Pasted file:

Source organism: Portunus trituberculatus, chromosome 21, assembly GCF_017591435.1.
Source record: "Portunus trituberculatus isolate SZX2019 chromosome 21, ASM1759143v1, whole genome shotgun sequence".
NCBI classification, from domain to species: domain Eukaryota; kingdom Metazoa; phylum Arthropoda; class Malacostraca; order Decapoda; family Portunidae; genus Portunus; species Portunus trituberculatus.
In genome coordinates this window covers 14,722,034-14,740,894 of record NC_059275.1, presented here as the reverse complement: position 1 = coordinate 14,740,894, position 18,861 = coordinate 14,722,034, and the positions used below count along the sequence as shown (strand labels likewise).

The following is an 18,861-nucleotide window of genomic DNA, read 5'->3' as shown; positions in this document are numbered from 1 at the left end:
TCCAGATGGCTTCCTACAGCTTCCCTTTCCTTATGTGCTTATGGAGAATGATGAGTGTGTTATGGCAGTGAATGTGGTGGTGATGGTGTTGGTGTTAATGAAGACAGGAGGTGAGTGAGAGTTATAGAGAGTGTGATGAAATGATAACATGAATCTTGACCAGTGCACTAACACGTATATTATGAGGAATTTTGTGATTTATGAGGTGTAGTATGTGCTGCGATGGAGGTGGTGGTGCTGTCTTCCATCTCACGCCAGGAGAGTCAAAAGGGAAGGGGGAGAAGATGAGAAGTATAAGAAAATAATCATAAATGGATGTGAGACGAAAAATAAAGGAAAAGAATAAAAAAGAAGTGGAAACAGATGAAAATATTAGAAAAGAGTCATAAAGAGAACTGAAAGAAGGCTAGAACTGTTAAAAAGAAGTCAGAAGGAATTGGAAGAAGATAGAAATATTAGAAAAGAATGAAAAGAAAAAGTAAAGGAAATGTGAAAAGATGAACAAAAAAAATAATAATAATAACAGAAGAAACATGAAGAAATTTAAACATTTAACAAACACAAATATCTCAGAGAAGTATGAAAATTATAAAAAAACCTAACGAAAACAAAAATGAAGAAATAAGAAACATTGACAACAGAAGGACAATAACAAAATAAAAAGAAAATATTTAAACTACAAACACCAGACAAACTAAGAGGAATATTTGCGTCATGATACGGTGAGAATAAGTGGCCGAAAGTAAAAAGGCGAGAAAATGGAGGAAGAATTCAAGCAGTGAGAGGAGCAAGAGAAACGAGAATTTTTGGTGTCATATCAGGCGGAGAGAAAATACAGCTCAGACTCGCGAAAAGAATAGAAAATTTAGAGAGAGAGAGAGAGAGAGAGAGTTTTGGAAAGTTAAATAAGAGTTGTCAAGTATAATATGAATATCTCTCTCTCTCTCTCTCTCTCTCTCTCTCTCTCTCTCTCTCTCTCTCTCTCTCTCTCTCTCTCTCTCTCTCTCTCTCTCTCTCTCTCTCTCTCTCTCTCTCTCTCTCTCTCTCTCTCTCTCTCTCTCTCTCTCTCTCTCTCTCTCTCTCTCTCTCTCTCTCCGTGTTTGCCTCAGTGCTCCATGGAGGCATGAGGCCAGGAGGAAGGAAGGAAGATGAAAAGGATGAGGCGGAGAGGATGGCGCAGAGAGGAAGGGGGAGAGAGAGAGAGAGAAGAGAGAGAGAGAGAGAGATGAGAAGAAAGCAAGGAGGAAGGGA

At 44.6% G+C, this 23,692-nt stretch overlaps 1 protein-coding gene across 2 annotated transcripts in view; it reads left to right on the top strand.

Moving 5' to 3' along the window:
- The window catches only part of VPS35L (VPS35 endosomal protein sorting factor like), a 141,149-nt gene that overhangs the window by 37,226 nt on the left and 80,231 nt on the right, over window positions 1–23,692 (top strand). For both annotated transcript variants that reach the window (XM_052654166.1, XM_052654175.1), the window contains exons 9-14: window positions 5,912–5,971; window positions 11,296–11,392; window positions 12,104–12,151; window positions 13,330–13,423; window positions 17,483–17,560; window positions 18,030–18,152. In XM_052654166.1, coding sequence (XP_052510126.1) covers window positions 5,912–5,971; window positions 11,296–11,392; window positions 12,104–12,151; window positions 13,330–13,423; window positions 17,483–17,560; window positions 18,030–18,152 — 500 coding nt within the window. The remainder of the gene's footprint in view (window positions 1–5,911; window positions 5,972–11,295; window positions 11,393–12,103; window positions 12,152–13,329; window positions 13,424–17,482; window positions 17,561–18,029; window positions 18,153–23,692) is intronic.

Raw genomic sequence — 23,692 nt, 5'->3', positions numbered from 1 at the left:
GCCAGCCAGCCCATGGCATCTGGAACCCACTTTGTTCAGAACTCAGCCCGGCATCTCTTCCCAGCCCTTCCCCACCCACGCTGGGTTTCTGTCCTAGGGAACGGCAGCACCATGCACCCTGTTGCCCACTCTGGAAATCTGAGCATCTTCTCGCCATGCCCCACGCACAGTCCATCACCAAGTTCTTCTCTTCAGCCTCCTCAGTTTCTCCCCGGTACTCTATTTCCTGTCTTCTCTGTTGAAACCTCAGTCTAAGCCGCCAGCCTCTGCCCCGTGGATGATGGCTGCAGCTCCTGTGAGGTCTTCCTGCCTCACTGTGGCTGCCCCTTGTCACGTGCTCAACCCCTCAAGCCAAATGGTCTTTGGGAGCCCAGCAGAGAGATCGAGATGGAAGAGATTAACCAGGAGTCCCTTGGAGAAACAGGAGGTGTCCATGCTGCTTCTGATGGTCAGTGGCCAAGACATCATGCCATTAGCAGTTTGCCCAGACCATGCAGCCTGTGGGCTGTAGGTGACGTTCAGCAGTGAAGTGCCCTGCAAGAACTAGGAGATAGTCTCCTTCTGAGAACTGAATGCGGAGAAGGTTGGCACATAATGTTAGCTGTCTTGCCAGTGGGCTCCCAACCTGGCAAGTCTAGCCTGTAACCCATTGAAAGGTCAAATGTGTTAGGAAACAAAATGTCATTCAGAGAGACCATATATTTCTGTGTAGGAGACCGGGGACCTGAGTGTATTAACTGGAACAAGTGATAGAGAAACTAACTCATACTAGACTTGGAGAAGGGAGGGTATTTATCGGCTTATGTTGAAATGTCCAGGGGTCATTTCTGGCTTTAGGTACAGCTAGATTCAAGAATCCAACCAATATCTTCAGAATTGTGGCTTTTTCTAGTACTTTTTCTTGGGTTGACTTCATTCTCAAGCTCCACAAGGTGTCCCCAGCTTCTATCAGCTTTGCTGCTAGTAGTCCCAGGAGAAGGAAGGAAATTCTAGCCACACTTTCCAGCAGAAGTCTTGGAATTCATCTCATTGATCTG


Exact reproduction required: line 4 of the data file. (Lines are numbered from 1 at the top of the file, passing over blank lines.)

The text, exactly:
In genome coordinates this window covers 14,722,034-14,740,894 of record NC_059275.1, presented here as the reverse complement: position 1 = coordinate 14,740,894, position 18,861 = coordinate 14,722,034, and the positions used below count along the sequence as shown (strand labels likewise).